The Core i9-11900K should have been the eight-core, 16-thread desktop CPU that the Intel Core i7-11700K is. Most of the time, the AMD Ryzen 7 5800X is faster, but the Core i7-11700price K’s is pretty close, especially if you can find it on sale. This keeps the race from being a runaway.
The Core i7-11700K doesn’t have many of the BIOS problems we ran into when testing the Core i9-11900K when it first came out. This shows that with a bit of platform maturity and some more competitive pricing, Intel isn’t yet out of the desktop processor race.
Start off by checking out our review of the Core i9-11900K, which has all the details you need about the 11th Generation, including information on motherboard compatibility and the cost of adoption.
- Core Count 8
- Thread Count 16
- Base Clock Frequency 3.6 GHz
- Maximum Boost Clock 5 GHz
- Socket Compatibility Intel LGA 1200
- Lithography 14 nm
- L3 Cache Amount 16 MB
- Thermal Design Power (TDP) Rating 125 watts
- Integrated Graphics Intel Iris Xe (UHD Graphics 750)
- Integrated Graphics Base Clock 350 MHz
Where to get Intel Core i7?
For now, here’s how the different “Rocket Lake” CPUs stack up against each other. (Note that the low-power 35-watt “T” versions of these chips, which are mostly of interest to OEMs, have been left out for readability’s sake.)
No, you’re not seeing double. Intel really has released two eight-core processors in its 11th Gen line. The eight-core, 16-thread Core i9-11900K (a downgrade from last year’s 10-core, 20-thread Core i9-10900K) is almost identical to the Core i7-11700K, with the only differences being in the maximum boost speeds and maximum memory clock speeds.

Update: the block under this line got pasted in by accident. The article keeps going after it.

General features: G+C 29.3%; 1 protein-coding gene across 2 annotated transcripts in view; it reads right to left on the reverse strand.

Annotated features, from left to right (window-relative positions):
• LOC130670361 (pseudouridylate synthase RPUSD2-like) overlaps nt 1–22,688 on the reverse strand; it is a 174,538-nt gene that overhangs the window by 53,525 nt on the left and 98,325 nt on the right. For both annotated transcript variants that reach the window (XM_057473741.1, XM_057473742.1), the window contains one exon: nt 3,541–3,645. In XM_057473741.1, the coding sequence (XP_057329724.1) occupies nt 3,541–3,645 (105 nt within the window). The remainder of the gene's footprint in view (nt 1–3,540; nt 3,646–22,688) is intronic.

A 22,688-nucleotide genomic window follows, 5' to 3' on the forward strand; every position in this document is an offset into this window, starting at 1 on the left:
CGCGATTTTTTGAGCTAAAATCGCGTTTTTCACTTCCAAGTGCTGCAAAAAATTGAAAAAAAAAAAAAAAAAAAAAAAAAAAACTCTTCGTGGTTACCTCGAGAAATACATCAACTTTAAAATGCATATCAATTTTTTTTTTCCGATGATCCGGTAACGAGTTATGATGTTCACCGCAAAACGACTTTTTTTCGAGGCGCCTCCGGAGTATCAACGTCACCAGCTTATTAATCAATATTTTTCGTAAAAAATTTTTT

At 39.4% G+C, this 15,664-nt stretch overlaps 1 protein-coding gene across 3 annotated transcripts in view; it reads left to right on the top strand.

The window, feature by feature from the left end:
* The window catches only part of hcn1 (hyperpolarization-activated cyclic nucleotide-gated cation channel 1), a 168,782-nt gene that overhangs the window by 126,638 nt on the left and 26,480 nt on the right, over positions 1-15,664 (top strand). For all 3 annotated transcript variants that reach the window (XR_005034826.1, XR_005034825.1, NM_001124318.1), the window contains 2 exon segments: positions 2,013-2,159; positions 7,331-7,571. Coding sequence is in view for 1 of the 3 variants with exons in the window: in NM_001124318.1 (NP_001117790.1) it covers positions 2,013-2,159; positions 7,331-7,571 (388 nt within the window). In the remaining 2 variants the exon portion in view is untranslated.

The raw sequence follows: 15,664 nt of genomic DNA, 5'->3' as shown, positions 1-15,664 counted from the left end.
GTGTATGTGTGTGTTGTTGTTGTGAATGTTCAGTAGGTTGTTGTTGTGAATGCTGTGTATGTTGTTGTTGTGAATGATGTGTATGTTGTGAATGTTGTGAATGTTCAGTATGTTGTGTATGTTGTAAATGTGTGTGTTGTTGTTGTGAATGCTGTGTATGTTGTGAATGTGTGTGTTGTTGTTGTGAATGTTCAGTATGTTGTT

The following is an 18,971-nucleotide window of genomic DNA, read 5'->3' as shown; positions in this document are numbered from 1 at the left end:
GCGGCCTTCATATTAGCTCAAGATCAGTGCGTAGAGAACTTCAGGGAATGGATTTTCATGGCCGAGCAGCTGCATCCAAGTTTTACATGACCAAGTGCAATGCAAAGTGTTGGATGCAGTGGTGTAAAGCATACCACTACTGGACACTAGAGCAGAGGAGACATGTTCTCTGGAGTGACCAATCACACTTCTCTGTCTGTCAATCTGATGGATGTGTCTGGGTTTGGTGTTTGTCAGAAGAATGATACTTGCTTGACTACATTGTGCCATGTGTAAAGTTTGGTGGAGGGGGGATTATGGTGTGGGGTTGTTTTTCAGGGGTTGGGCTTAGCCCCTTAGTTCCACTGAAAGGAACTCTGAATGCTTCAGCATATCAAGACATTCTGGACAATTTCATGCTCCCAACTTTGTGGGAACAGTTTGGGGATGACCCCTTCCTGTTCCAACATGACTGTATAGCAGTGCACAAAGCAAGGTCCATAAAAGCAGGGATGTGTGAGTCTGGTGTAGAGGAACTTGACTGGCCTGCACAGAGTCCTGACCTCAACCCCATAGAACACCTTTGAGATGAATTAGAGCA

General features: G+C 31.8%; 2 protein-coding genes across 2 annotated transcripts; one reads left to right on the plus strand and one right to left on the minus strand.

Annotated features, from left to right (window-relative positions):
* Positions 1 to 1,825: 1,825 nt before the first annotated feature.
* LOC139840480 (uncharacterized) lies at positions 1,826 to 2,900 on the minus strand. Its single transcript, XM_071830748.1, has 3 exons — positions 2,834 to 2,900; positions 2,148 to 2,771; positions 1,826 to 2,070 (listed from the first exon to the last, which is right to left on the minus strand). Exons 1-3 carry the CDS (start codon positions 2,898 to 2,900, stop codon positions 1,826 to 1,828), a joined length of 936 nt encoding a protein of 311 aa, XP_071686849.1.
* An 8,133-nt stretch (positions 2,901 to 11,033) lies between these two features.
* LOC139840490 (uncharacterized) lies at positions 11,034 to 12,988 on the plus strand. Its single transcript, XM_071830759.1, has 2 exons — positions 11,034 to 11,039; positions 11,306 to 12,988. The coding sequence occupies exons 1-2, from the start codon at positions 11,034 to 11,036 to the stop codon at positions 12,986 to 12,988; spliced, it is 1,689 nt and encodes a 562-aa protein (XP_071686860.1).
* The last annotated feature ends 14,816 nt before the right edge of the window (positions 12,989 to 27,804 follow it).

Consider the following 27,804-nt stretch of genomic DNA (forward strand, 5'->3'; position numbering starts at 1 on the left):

First, we’ll talk about the maximum boost clock. The Core i7-11700top K’s speed is 5.0GHz, but the Core i9-11900K is rated to reach 5.3GHz (for a more detailed breakdown of how Intel is classifying boost speeds these days, see that review). Intel says that the Core i7 part’s maximum memory speed is limited to DDR4-2933, while the i9 can support up to DDR4-3200.
Overall, though, with only these two small differences between chips that cost $140 more and $140 less, the Core i7-11700K is almost always the better choice if you want an eight-core, 11th Generation Intel processor.
When it comes to AMD, comparing the Intel Core i7-11700K to the Ryzen 7 5800X, which won the Editors’ Choice award, is hard in every way. The AMD processor is better than the Core i7-11700K in almost every way except price and single-core boost limits (which don’t always mean single-core wins, as we’ll see below).
For example, the AMD processor has a 105-watt TDP (compared to the Core i7’s 125-watt rating), a larger 32MB L3 cache (compared to the Core i7’s 16MB), and is compatible with AMD’s well-known Socket AM4 (although motherboard support gets spottier for 5000 Series CPUs compared to the older, cheaper 3000 Series).